It was slightly over a year ago that I wrote about the new (at the time) controversy that was roiling the NFL, which was Colin Kaepernick's decision to take a knee during the playing of the National Anthem prior to the 49ers games. The purpose of Mr. Kaepernick's actions was to draw attention to police brutality issues among other things. The media and the talking heads on ESPN in particular seemingly couldn't stop talking about it.
At the time, from a legal standpoint it was quite simply about the rights of an employee to voice their personal opinion in a very public way while working for a private employer. The NFL, as you know, is not the US Government, nor is it a state or municipal government for that matter. The NFL is a private entity, as are the 32 NFL franchises that employ the NFL players. Because of this fact, there is no civil rights issue, and there is no free speech issue. It is WELL settled that private employers can dictate employee conduct while the employees are on company time - for instance when an NFL player is suited up on the field about to being playing a nationally televised game.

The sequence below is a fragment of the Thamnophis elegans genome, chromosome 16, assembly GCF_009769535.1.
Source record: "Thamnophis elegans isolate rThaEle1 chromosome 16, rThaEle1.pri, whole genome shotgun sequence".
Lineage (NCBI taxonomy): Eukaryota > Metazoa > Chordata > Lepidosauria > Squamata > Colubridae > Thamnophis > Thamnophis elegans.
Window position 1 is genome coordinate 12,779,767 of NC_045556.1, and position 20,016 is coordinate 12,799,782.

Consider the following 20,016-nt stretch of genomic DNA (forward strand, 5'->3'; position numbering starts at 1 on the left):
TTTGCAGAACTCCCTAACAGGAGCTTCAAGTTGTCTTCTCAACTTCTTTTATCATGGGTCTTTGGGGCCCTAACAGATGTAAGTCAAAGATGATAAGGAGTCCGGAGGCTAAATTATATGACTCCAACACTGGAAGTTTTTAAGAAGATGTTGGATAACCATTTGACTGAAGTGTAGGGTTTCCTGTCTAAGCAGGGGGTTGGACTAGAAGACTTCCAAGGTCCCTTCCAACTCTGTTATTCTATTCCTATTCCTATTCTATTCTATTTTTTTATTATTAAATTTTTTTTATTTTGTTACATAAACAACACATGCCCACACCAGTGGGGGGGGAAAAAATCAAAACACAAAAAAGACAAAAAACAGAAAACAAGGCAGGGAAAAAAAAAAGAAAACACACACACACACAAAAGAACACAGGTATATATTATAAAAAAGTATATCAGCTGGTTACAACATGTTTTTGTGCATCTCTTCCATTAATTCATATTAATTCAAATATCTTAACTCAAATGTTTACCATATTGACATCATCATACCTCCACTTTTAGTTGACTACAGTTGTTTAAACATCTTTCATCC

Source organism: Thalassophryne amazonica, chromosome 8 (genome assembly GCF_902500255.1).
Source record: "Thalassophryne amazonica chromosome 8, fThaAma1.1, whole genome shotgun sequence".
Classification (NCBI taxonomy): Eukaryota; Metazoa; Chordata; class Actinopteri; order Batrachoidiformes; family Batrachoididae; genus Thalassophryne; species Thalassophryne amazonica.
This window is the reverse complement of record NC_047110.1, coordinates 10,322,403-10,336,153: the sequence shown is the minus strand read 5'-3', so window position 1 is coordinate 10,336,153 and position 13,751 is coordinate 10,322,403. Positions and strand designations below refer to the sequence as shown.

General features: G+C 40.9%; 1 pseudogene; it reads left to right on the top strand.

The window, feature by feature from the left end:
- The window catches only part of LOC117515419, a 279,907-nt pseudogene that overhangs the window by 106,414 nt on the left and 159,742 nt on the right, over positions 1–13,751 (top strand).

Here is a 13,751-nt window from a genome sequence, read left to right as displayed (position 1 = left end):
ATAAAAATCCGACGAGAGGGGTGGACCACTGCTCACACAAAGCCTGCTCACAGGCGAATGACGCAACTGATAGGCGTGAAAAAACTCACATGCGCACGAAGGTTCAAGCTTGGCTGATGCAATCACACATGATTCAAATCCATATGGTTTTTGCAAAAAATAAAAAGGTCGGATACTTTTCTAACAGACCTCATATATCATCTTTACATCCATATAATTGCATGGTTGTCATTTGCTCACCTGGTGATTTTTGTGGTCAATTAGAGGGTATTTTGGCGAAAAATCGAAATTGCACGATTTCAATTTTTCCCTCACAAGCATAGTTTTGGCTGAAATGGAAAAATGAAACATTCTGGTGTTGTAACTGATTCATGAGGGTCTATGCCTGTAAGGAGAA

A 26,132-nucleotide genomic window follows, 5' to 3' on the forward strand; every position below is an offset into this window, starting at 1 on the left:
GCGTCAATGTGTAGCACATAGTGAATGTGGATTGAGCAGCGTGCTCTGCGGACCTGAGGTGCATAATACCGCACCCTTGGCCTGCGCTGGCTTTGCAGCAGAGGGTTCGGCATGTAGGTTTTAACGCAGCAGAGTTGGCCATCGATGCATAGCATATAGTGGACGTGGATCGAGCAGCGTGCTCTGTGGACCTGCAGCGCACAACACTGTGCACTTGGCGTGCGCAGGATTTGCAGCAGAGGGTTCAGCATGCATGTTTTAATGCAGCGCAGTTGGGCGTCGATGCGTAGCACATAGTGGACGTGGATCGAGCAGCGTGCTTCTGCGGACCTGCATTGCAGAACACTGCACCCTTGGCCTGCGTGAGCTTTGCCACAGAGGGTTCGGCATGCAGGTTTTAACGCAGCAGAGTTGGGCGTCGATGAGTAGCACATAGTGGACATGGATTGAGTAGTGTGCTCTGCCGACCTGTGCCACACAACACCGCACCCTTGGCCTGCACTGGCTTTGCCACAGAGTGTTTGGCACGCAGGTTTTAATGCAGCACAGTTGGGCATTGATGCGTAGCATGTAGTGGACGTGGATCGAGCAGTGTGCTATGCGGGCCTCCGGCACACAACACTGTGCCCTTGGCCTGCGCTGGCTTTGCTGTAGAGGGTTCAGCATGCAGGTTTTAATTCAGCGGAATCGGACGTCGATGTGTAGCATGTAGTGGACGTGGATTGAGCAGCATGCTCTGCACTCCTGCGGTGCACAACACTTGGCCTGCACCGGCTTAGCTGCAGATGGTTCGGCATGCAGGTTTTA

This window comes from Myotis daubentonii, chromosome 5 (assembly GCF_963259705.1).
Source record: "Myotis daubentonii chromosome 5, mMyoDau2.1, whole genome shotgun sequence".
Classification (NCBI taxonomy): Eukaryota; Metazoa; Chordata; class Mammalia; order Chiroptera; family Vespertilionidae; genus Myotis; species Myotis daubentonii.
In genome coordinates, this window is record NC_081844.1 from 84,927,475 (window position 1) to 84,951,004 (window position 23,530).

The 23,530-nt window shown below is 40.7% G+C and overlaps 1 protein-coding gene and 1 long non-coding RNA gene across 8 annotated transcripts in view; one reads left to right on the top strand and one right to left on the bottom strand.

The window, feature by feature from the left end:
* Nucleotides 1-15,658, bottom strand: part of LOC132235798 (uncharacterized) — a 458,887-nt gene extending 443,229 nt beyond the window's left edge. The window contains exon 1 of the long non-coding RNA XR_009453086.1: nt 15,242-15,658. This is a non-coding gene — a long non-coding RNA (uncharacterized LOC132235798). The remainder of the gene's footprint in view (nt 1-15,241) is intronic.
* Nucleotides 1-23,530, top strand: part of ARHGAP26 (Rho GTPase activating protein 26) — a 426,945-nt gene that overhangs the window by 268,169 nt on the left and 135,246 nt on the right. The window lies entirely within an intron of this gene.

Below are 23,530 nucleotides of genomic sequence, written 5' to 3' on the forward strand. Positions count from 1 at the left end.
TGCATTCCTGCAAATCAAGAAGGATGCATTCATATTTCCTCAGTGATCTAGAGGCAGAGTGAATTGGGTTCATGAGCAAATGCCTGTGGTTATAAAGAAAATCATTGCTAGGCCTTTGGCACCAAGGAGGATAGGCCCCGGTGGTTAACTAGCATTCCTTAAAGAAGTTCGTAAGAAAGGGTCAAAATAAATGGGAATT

Fast forward one year, and the debate has persisted. Mr. Kaepernick was released by the San Francisco 49ers and and not been signed by another NFL team despite there being a clear need for starting caliber quarterbacks.Read More